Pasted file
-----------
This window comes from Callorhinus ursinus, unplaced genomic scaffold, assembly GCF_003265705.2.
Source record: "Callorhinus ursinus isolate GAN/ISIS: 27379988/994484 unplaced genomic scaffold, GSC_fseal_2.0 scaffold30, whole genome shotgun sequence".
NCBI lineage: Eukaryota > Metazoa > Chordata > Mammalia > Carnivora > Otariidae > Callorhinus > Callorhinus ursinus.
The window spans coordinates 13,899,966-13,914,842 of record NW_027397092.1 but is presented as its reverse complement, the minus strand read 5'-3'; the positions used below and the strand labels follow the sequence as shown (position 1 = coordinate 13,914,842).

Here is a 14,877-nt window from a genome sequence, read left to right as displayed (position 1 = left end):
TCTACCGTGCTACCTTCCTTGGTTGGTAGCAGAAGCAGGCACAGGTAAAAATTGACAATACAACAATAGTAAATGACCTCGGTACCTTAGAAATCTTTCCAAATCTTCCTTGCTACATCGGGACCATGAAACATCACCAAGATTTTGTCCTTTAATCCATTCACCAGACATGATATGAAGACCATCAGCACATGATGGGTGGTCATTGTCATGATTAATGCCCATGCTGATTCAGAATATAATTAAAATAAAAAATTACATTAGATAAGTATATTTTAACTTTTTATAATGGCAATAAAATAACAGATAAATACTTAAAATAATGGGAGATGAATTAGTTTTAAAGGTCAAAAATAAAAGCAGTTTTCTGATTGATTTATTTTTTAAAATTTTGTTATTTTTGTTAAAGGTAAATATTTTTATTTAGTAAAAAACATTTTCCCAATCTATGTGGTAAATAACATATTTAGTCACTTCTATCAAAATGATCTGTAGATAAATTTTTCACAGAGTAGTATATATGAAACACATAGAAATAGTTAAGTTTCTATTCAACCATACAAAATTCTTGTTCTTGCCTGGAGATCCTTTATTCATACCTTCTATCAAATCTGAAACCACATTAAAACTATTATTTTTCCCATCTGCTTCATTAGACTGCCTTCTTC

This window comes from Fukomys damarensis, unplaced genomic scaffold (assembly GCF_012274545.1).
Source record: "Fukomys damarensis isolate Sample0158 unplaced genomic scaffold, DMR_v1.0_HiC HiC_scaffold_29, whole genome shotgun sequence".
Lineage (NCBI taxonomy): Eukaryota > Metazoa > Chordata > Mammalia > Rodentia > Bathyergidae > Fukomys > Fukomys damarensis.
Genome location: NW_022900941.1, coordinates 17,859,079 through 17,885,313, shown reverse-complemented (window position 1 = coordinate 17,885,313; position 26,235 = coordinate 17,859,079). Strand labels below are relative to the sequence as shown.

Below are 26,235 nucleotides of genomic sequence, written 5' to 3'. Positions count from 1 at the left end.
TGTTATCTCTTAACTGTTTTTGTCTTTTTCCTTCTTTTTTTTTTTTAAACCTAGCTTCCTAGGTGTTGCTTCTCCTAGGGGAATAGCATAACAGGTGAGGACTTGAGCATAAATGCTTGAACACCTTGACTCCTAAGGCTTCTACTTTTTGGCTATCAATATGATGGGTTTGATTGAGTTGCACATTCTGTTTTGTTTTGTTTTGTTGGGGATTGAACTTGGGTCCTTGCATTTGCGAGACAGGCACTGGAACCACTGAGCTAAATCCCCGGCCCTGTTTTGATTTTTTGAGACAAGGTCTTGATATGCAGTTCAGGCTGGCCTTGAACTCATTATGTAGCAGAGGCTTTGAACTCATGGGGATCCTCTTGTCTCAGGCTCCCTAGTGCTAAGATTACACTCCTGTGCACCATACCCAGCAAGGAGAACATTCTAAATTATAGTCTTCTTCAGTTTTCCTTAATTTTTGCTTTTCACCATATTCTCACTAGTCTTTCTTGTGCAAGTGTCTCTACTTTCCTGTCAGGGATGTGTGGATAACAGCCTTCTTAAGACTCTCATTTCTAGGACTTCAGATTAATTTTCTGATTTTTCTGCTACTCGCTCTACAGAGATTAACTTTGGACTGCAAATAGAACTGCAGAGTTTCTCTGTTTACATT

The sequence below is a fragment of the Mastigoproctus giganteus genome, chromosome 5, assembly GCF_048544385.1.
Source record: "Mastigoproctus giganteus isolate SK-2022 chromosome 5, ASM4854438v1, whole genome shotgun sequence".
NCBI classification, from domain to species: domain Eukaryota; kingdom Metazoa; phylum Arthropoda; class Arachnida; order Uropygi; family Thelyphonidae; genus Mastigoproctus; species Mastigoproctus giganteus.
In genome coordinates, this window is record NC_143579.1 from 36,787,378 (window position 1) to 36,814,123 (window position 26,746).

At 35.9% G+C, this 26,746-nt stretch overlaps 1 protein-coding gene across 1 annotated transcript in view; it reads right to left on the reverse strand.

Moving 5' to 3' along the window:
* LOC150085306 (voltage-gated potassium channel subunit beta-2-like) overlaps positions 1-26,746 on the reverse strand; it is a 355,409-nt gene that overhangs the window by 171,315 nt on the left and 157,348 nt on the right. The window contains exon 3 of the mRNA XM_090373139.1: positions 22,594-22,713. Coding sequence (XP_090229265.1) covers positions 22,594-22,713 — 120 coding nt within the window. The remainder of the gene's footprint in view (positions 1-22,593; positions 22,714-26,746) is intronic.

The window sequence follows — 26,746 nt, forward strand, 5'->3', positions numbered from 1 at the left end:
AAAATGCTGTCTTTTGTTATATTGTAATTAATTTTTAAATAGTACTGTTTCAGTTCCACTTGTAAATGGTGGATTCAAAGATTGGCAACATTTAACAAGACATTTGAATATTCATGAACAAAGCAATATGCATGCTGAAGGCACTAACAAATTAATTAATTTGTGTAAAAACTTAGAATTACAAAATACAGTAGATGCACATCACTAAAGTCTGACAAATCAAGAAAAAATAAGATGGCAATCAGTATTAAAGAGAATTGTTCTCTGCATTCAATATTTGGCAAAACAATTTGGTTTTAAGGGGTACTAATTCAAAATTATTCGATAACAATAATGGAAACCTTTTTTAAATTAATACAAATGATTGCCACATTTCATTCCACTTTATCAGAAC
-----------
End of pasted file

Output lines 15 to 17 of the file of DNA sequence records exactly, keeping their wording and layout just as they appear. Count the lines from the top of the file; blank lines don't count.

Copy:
NCBI classification, from domain to species: domain Eukaryota; kingdom Metazoa; phylum Arthropoda; class Arachnida; order Uropygi; family Thelyphonidae; genus Mastigoproctus; species Mastigoproctus giganteus.
In genome coordinates, this window is record NC_143579.1 from 36,787,378 (window position 1) to 36,814,123 (window position 26,746).

At 35.9% G+C, this 26,746-nt stretch overlaps 1 protein-coding gene across 1 annotated transcript in view; it reads right to left on the reverse strand.